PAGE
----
Pens outmuscle swords, and books can help people in ways sermons cannot. Here are six secrets of developing a library that ministers.
Good books are like close friends-they wait patiently to speak until you're ready to listen. No hasty words escape their covers until you open the pages.
They're willing to repeat themselves as often as necessary. If you want them, they're never asleep. If you misunderstand, they don't scold. If you're ignorant, they don't laugh. They're steady and reliable-they won't change from one day to the next.
Ever wonder at the fact that the apostle Paul, with one of the world's most fertile and inspired minds, asked his friend Timothy to bring him his cloak and "the books, especially the parchments"? Apparently not even Paul could merely meditate, think lovely thoughts, and write inspired prose. In a damp jail cell, he needed a cloak for his body and books for his mind.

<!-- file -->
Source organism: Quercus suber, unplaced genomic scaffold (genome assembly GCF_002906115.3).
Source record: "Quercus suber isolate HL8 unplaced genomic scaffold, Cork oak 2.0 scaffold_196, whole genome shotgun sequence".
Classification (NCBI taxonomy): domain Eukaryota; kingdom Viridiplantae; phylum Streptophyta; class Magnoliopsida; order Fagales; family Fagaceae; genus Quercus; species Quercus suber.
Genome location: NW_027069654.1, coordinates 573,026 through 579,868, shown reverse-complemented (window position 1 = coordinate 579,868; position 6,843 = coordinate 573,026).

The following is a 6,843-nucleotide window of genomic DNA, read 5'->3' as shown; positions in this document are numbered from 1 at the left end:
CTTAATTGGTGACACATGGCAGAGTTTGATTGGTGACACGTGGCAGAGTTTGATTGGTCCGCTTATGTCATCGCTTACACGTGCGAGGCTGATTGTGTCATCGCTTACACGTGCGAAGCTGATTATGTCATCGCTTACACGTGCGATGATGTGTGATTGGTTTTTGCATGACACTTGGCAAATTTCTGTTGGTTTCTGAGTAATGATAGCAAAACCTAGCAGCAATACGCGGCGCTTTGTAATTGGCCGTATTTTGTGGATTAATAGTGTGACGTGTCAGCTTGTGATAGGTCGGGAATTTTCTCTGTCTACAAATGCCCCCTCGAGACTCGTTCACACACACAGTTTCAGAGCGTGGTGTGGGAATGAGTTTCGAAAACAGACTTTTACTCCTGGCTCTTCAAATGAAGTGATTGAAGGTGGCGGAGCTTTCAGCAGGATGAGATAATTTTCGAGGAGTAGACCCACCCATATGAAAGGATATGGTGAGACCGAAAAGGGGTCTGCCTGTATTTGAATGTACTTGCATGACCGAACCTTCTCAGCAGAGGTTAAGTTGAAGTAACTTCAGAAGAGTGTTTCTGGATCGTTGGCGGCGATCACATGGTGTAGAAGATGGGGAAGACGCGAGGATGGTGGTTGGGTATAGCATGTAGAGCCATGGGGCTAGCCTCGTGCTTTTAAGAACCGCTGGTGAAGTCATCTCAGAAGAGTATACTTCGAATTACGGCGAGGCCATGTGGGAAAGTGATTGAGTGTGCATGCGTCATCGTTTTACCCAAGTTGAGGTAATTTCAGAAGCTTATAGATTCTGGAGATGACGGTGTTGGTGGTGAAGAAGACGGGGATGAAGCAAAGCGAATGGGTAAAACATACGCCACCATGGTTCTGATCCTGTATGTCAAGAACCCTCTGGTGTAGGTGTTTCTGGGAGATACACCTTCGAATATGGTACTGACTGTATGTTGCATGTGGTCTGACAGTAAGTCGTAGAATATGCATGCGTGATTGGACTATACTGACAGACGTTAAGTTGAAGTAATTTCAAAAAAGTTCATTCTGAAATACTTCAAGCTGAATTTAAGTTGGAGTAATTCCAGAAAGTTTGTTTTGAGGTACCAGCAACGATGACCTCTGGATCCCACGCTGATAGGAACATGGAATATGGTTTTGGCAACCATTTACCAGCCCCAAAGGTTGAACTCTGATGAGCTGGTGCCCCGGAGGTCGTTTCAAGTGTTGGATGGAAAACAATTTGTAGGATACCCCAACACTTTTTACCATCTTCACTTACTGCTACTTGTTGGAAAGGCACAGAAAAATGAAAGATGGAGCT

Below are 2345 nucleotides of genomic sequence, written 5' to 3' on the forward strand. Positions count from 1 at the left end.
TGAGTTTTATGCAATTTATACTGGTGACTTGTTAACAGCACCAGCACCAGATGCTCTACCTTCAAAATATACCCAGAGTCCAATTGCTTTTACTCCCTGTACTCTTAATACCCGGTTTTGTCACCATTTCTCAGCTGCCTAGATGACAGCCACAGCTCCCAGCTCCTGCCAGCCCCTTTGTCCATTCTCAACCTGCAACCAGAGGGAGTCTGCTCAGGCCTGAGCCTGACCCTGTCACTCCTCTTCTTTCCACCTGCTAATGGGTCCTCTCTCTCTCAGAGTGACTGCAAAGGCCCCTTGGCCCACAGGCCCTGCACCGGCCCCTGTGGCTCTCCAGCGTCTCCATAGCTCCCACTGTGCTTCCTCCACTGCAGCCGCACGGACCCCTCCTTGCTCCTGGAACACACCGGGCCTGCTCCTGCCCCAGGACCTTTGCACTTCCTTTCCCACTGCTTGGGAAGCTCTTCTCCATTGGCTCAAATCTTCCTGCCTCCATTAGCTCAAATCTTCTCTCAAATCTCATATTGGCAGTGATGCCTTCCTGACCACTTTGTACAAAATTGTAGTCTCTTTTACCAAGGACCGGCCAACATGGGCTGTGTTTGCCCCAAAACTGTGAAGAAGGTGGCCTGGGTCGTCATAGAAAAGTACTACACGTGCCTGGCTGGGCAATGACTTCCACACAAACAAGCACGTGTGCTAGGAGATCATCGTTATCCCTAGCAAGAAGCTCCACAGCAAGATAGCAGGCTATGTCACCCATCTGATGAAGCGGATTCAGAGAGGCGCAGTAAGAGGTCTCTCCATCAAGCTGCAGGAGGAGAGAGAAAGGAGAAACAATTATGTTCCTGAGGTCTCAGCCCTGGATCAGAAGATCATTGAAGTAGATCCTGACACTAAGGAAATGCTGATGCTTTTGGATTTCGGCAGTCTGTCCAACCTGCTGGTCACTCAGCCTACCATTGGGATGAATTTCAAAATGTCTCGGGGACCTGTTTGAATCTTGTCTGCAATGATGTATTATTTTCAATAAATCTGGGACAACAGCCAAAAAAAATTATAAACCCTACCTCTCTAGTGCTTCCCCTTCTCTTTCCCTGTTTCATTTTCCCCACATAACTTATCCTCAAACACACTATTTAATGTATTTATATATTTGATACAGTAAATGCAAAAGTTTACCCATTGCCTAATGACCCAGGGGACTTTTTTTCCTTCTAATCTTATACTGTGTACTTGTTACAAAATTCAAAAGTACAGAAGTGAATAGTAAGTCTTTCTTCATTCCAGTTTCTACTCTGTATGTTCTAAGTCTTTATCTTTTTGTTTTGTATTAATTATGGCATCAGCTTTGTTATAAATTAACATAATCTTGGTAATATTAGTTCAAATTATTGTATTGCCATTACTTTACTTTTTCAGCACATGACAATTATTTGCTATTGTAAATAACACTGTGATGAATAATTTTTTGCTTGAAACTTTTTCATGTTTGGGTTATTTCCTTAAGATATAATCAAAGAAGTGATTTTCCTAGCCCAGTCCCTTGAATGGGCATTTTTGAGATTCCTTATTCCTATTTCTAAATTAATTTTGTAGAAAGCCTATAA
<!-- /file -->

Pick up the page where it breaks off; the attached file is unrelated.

Like friends, books can bring comfort, shape habits, and mold character. They have the power to inflame, ...1